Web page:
by Justine Carroll, Vice President, Tata & Howard, Inc., October, 2022
For the first time since the formation of the Environmental Protection Agency (EPA), the agency has mandated all municipalities, under section §141.84 of the Lead and Copper Rule Revision (LCRR), to develop and submit for review a lead service line (LSL) inventory plan including both public and private side. Municipalities’ inventories servicing 50,000+ populations must be available on the municipality’s website, allowing residents and business owners to access information online to determine if the line on public or private land contains lead. The EPA administration is encouraging early plan submissions allowing review and revision time to meet the October 16, 2024, deadline.
The following planning structure serves as a guideline for an LSL inventory plan. The shared information provided is not all-encompassing, allowing individual municipalities to customize their inventory plan to their needs.
Start preparing an LSL Inventory
Find and organize internal data such as metered accounts, assessors’ data, record files, service cards, building permit records, work orders, and field excavations. Create a customer survey using mailings or mobile applications to help identify LSL materials for homes or businesses. Develop public education programs to notify private owners and residents through invoicing, email, and notices.
Structuring the database – Categories, Subcategories, and Service Indicators
The next step in developing an LSL plan is to assign categories and subcategories to identify and report quickly. Data fields can include sampling locations, connection material, current and past service line material, installation date, classification, building type, building installation year, plumbing material, and service line replacement status. Template spreadsheets are available at the state level; using them allows for universal fields and drop-down menus for continuous data input.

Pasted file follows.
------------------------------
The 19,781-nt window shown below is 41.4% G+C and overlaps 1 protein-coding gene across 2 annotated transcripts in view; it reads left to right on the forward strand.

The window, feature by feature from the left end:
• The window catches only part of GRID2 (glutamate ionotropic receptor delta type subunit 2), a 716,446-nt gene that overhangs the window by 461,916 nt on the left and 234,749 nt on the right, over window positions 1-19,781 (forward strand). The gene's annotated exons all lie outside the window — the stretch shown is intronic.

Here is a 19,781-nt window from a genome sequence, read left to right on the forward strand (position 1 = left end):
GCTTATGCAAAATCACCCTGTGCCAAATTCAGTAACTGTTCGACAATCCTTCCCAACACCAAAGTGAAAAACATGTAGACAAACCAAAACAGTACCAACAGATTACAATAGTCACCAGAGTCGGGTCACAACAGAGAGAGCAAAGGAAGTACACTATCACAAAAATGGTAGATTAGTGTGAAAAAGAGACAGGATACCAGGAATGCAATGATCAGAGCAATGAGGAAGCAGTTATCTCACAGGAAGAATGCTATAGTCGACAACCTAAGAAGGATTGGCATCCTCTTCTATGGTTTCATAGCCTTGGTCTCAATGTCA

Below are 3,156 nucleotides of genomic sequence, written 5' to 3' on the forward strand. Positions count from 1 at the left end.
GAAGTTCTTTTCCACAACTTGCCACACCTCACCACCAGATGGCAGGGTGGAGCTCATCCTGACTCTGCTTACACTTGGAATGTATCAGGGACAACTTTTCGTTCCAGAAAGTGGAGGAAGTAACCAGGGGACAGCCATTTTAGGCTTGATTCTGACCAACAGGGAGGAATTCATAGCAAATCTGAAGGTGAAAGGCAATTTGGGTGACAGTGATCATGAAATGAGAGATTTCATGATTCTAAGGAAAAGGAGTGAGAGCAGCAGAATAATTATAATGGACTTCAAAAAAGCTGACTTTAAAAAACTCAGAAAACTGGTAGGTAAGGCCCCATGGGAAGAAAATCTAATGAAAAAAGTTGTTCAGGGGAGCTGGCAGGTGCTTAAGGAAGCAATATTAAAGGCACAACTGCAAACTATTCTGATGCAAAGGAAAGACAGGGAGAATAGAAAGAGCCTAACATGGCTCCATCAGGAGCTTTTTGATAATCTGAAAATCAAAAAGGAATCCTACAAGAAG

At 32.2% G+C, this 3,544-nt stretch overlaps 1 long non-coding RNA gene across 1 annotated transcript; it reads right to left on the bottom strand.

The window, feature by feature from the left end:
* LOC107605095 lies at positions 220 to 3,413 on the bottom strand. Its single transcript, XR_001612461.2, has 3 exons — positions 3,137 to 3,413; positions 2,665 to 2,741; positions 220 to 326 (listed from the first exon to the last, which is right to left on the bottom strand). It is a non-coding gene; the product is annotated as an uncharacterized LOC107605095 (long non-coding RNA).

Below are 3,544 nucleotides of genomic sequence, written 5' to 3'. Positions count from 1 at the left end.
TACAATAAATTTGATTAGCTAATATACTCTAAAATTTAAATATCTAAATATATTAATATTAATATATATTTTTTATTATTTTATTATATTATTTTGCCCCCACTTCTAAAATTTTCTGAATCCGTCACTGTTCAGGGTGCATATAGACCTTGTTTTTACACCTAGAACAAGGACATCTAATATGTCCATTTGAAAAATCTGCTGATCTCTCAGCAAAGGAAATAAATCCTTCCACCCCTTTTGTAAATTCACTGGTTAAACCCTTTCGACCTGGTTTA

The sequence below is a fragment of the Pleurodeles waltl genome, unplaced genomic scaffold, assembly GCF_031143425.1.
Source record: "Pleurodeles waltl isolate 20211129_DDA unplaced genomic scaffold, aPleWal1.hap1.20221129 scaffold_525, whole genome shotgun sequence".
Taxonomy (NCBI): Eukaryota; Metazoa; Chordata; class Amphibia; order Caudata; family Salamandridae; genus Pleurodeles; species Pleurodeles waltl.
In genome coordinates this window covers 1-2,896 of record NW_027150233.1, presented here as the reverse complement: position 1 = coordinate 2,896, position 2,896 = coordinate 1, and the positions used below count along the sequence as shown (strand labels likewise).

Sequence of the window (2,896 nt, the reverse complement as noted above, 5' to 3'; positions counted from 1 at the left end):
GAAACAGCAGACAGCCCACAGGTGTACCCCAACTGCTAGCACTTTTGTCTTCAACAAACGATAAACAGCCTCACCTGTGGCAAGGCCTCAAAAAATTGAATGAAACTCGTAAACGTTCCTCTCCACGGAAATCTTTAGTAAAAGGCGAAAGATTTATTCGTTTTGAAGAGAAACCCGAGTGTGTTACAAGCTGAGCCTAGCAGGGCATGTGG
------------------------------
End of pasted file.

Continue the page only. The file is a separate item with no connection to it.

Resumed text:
The inventory will identify services with service lines categorized as lead, galvanized requiring replacement, or lead status unknown; consider installation and home construction dates, service line size, and water-main installation year when actual dates are unavailable.
Base your starting point with the 1986 EPA Lead Ban and local ordinances to determine when lead installations were not allowed in the public water system. Services with unknown materials should be ranked for verification by indicating high priority of lead, medium priority of lead, or low priority of lead.
Create a public LSL replacement program to eliminate known lead service lines and work with private owners to replace necessary lines; often, monetary incentivized programs are available. Next, develop a verification process consisting of customer surveys, home inspections, water quality sampling, or mechanical excavation.
Lastly, internally link the database to a shapefile in your GIS or other mapping software to identify service line materials quickly; data can be made public for communities with more than 50,000 people.
To contact Justine M. Carroll, Vice President, Tata & Howard, Inc.
firstname.lastname@example.org | Direct ((508) 219-4018
Let’s Connect on LinkedIn